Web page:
Thursday, October 6, 2016

HubrisWeen 2016, Day 1: Alligator II: The Mutation (1991)

I highly doubt that anyone would be surprised to hear that my favorite Jaws rip-off is Alligator. Alligators are my favorite animals and the script by John Sayles is almost as cracker-jack as his script for the equally delightful Piranha.

I'm far from alone in my love of the film, thankfully, and apparently it must have done pretty well for someone to decide that making a sequel eleven years later was a good idea.

Unfortunately for me, dear reader, I love you. And love means knowing that a review of a movie I enjoyed watching is rarely as fun to read as a review of a movie I did not--so rather than review the good movie, I shall be taking a look at its "late to the party" sequel.

Sadly, I am not 1000 Misspent Hours and Counting, nor am I Micro-Brewed Reviews. So while I would love to give as detailed a history of the decision process behind this film's creation as either of them would probably be able to do, my cursory Google searches are all the research I intend to do. Therefore all I can glean is that this was not only released over a decade after the original but direct to video.

Prior to watching the film for this review, the only exposure I had to it came when ABC aired it as the Saturday night movie--probably a year after its initial release, actually. Even though I had not seen the original, I decided to watch this one because, come on, giant killer alligator! I was left with a rather blase impression of the film, overall, though I wouldn't say I disliked it--but I also struggled to judge it in its edited TV form. However, I never felt I needed to give it another shot...

...until now. I'd say it was fitting, but sadly it's been way more than eleven years.

We open with a roving POV cam making its way through misty water choked with reeds. Nearby, a rat struggles to stay afloat while clinging to a rib cage from an animal slightly larger than itself. This is our first clue that we're in a sewer, before the POV cam eats the rat and we cut to two goons staring down a manhole opening.

Helpfully, the two are discussing the fact that they are currently pouring toxic waste down into the sewer. One wonders if pouring experimental chemicals down into the sewer is a good idea, but his compatriot tells him if he has questions he can ask Vinnie, and gestures to a sleepy looking man in a suit (Steve Railsback!) standing scant feet away. The opening credits have helpfully told us his last name is Brown, and apparently his sleepy visage is enough to scare the one goon into compliance.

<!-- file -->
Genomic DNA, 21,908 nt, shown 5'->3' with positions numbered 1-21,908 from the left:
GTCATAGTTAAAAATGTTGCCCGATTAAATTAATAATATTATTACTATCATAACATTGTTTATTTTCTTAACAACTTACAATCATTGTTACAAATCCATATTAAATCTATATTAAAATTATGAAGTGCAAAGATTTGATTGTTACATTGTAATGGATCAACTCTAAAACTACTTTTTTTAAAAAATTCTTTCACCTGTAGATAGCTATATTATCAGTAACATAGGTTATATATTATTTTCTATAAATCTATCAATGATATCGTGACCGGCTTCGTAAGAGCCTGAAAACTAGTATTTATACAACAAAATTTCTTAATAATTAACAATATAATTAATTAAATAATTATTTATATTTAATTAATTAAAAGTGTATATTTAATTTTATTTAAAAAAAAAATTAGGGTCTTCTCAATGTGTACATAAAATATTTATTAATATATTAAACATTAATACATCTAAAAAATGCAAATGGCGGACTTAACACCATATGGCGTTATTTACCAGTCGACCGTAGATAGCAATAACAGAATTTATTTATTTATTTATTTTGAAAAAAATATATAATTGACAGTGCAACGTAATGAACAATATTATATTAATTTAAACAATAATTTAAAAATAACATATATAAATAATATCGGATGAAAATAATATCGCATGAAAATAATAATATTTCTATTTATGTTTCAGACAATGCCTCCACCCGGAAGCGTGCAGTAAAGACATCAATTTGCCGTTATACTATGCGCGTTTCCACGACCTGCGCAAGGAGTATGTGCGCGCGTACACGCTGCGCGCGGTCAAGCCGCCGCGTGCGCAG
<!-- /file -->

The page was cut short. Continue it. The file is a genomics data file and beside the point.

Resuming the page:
Mind you, Steve Railsback can certainly be intimidating, but he sure isn't in this bit.

Elsewhere, two guys in hipwaders and dive masks decide to do some night fishing among some reeds. One catches a fish, but then the POV cam catches up to him. We see at this point that the film has apparently decided more on the Jaws 2 approach, as we see shots of the alligator's jaws chomping its victim. His companion attempts to retreat, but he is also snatched up in the gator's jaws. After the attack, his severed foot floats off in its boot.

The next morning, an alarm goes off in a suburban home and David Hodges (Joseph Bologna) knocks the alarm clock off his night stand and nearly knocks his revolver off it, too. Seems a poor place to keep it, but what do I know? He hears something break downstairs and grabs said gun--only to discover, after an unnecessarily protracted buid-up--that it was just a tape recorder intended to lure him downstairs where he could be surprised with "Happy Birthday" balloons and a cake with a wolf in a cop uniform labeled "Solo Lobo." After a woman's voice on the tape player wishes him a happy birthday, he finds a VHS tape labeled "Play Me."

On the tape his wife, Christine Hodges (Dee Wallace!) and son, J.J. (Trevor Eyster) wish him a happy birthday, while lamenting that he needs to switch off of night shifts because they never see him--and Christine makes a few too many obvious sexual innuendoes with their son in earshot. As Hodges starts to light up a cigarette, the joke is telegraphed a mile away that his son is about to congratulate him for quitting smoking on his birthday. So Hodges puts away the cigarette as his wife tells him that their son is going to visit her parents that evening so she and Hodges can bone later in peace.

A little girl, meanwhile, directs a cop to where she found the severed foot from earlier floating in a pond and the cop hilariously tries to fish it out with a handy palm frond. Brown, meanwhile, is meeting with investors on a rooftop, wearing his finest slicked back evil businessman mullet as he gloats over how profitable the properties are. The businessmen are on board and assure him their money will be well in escrow by Monday unless something happens over the weekend. Brown tempts fate by asking what could happen.